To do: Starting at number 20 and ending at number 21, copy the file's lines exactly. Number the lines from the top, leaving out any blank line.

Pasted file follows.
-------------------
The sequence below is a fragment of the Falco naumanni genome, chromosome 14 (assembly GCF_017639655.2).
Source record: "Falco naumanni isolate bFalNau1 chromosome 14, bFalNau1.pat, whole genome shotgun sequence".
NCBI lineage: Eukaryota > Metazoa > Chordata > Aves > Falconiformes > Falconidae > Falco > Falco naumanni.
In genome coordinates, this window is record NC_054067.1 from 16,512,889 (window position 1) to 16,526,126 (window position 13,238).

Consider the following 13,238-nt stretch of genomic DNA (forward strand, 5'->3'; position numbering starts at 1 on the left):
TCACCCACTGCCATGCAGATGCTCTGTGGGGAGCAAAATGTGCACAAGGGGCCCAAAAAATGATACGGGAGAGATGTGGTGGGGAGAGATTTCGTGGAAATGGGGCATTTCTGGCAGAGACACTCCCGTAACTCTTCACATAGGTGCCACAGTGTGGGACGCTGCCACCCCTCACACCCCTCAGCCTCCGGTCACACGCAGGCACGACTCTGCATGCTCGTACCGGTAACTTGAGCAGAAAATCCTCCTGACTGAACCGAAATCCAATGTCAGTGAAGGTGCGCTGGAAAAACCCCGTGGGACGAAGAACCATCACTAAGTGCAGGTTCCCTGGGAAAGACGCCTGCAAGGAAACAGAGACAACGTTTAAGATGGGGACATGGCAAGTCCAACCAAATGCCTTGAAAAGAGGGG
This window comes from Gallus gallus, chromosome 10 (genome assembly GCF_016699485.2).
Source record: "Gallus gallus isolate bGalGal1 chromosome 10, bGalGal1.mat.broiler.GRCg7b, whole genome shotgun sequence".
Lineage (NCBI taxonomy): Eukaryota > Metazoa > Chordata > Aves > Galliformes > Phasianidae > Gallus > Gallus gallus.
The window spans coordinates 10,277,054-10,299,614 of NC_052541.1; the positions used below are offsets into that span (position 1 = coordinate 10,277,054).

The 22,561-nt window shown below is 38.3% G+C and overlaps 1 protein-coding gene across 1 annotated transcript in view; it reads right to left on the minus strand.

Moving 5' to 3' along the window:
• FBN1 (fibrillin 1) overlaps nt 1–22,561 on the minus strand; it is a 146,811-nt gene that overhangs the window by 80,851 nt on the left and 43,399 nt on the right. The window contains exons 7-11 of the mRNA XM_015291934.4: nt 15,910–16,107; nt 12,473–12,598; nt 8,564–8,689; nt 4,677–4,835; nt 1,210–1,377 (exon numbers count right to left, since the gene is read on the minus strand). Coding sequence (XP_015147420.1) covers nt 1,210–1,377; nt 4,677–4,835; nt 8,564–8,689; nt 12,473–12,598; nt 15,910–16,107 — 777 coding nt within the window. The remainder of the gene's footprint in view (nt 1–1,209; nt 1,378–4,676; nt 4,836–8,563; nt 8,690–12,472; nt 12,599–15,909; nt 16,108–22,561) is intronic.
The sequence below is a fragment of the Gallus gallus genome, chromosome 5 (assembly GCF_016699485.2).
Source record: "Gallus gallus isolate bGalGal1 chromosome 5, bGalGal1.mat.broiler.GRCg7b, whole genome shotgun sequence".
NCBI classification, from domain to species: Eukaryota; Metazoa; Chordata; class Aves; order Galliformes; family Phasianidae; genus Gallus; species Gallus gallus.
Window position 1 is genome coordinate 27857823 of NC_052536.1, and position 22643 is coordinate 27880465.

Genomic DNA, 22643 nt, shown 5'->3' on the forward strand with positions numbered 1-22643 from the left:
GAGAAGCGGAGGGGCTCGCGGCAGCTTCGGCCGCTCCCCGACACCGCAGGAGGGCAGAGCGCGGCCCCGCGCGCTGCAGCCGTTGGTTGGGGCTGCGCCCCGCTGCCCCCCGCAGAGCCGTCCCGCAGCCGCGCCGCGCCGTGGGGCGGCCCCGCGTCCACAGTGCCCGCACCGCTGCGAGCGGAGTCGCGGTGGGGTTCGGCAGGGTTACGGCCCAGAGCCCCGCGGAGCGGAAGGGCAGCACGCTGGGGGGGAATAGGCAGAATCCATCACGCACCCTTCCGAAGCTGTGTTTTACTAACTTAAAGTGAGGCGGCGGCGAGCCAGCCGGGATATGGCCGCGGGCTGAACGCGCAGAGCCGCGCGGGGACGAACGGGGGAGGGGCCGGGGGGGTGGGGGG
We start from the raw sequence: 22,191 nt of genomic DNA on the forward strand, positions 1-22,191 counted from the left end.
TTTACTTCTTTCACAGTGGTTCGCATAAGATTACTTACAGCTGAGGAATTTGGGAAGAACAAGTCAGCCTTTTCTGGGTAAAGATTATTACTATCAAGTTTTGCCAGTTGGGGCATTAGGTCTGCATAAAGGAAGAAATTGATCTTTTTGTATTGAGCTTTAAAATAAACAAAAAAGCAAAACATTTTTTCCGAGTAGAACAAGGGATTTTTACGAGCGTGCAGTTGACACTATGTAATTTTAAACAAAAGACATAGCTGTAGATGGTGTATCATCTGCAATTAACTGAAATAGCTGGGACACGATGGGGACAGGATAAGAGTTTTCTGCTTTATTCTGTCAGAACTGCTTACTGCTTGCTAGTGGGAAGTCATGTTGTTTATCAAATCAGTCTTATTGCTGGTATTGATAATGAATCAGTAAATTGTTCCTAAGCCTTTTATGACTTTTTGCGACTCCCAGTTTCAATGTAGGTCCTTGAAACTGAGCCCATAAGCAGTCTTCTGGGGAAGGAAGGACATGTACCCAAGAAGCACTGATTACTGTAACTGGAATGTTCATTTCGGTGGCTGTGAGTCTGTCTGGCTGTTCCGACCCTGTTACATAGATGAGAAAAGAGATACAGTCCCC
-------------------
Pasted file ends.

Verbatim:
We start from the raw sequence: 22,191 nt of genomic DNA on the forward strand, positions 1-22,191 counted from the left end.
TTTACTTCTTTCACAGTGGTTCGCATAAGATTACTTACAGCTGAGGAATTTGGGAAGAACAAGTCAGCCTTTTCTGGGTAAAGATTATTACTATCAAGTTTTGCCAGTTGGGGCATTAGGTCTGCATAAAGGAAGAAATTGATCTTTTTGTATTGAGCTTTAAAATAAACAAAAAAGCAAAACATTTTTTCCGAGTAGAACAAGGGATTTTTACGAGCGTGCAGTTGACACTATGTAATTTTAAACAAAAGACATAGCTGTAGATGGTGTATCATCTGCAATTAACTGAAATAGCTGGGACACGATGGGGACAGGATAAGAGTTTTCTGCTTTATTCTGTCAGAACTGCTTACTGCTTGCTAGTGGGAAGTCATGTTGTTTATCAAATCAGTCTTATTGCTGGTATTGATAATGAATCAGTAAATTGTTCCTAAGCCTTTTATGACTTTTTGCGACTCCCAGTTTCAATGTAGGTCCTTGAAACTGAGCCCATAAGCAGTCTTCTGGGGAAGGAAGGACATGTACCCAAGAAGCACTGATTACTGTAACTGGAATGTTCATTTCGGTGGCTGTGAGTCTGTCTGGCTGTTCCGACCCTGTTACATAGATGAGAAAAGAGATACAGTCCCC